Occasionally I find myself in a conversation with a non-Christian friend. Sometimes, I have to pay close attention to the language I use if the talk turns to things related to God and ultimate reality. I want to be understood, but the normal Christian terms are a foreign language to many people, Christians included. The terms are difficult to use when they don’t communicate.
No longer are Christian terms and biblical concepts commonplace. Most people are not familiar with the story of Job, or Peter’s triple denial of Jesus. Things have changed; meanings that once were common in the culture have become rare in the minds of many people.
Certainly we must continue to use large words that carry theological weight: propitiation, justification, atonement, righteousness, regeneration, trinity, incarnation, and redemption (among others). Each of these stands for a definite doctrinal teaching of the Bible that must be explained, grasped, and repeated using special terminology. I don’t think that other terms will do for describing these realities of salvation and God.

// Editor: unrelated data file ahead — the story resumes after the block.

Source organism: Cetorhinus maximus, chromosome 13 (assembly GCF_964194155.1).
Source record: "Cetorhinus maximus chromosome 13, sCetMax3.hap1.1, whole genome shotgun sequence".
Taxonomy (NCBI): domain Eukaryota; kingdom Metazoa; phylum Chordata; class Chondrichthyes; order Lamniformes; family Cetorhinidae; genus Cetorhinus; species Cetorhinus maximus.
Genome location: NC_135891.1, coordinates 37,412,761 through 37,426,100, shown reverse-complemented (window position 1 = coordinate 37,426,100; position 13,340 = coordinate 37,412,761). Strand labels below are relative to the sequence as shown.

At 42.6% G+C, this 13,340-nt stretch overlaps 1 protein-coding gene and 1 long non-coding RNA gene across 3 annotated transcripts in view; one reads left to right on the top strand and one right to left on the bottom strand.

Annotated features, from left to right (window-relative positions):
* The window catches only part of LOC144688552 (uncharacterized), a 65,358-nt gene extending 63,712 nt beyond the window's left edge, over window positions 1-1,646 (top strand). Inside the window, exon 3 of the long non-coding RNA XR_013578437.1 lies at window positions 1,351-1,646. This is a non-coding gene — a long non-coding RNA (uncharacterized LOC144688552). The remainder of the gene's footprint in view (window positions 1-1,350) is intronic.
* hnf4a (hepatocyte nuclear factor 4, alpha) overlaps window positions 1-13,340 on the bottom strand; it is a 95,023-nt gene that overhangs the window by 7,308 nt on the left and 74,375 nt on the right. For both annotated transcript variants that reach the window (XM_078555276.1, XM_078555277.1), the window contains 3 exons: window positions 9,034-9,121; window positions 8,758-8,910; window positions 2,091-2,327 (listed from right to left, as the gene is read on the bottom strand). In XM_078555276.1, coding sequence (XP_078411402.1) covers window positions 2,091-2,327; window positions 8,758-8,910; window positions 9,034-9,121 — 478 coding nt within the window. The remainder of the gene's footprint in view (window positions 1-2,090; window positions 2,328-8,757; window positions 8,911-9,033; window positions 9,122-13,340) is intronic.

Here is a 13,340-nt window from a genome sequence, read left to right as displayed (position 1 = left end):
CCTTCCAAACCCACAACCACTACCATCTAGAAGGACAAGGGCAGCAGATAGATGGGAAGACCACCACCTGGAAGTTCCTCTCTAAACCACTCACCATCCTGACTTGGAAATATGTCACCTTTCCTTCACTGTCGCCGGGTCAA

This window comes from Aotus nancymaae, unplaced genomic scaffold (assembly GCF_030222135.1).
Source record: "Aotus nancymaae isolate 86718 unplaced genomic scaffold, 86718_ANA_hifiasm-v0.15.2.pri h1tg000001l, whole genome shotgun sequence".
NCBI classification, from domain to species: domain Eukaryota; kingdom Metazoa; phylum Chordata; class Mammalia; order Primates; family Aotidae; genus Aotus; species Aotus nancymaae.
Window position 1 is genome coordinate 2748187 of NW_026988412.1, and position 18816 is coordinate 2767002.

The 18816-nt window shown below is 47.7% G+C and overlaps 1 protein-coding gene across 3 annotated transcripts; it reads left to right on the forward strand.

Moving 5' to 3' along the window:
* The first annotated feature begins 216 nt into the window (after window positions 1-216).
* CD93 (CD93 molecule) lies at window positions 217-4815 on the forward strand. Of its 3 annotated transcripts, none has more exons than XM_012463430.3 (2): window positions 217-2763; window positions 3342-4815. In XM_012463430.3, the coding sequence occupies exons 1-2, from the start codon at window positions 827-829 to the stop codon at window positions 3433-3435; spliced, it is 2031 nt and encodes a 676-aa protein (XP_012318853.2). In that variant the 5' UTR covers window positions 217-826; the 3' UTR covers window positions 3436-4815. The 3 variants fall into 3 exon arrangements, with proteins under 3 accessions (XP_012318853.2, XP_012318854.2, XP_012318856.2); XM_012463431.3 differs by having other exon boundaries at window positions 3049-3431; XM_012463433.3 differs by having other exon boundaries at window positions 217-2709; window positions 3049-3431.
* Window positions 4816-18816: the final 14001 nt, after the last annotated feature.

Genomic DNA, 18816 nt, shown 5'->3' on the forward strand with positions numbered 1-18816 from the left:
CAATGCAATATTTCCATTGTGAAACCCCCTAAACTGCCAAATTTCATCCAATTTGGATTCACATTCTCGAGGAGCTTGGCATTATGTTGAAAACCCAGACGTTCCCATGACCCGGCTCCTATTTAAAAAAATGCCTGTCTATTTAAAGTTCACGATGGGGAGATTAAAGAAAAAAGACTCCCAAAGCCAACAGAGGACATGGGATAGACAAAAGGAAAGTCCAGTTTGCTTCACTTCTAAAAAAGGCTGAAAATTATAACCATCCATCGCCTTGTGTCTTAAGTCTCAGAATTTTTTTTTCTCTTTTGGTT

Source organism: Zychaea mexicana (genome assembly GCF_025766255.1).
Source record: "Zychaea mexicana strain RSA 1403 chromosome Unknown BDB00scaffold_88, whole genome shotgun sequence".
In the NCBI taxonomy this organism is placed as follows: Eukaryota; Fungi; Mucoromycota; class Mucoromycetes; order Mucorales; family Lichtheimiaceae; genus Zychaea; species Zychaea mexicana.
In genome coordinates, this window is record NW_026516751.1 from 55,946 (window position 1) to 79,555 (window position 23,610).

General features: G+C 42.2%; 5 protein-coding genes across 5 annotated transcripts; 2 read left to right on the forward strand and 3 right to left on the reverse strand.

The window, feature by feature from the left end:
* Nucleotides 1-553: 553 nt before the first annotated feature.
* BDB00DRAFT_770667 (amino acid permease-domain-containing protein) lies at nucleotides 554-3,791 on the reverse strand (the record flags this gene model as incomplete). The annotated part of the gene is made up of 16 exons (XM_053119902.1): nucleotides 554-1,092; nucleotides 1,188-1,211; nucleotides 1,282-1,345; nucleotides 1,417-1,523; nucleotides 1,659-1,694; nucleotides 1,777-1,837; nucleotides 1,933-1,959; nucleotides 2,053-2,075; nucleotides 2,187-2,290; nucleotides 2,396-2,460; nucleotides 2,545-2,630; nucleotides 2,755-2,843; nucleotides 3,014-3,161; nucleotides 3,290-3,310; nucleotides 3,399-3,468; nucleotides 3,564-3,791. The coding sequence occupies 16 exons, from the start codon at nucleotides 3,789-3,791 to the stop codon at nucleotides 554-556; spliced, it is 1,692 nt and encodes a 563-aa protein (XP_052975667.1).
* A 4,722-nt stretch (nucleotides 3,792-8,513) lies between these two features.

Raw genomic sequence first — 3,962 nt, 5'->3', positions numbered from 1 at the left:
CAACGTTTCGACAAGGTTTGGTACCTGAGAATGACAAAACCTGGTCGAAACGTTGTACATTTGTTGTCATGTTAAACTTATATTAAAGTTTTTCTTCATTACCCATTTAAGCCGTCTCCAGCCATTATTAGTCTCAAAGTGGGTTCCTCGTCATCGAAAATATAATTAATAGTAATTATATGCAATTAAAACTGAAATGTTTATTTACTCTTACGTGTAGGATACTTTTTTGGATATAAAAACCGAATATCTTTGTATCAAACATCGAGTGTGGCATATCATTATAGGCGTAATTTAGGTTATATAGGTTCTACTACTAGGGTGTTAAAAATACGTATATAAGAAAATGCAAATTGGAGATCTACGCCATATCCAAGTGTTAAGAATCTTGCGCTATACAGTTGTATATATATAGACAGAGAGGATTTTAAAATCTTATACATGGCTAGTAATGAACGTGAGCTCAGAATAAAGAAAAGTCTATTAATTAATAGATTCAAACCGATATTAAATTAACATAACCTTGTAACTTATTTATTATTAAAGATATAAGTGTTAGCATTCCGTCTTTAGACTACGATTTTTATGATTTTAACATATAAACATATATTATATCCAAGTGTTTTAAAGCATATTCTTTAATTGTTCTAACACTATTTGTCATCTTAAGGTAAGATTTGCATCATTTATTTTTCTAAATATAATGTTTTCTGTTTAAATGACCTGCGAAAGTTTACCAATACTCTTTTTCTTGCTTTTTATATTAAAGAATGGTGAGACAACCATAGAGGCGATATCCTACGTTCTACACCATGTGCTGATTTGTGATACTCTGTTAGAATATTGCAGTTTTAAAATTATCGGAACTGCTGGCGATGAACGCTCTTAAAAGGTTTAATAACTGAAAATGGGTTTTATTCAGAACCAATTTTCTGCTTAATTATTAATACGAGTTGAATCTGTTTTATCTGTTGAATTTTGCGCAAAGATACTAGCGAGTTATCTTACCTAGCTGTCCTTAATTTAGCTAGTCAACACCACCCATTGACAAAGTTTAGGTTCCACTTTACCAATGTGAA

The terms that are distinctly religious but don’t seem to communicate any longer are a distinct category that causes me concern. I ask students what they mean when they say, for example, “It’s for God’s glory.” I reply, “What do you mean by glory?” They don’t have a clue. They really mean that that the event or decision in question somehow serves God’s purposes. If so, then let’s just say that. My concern is that we have settled for using as jargon the Christian terminology because it seems rightly religious, not because we understand or intend the actual meanings these terms stand for.
Here is my list of seven troublesome words and brief explanations.
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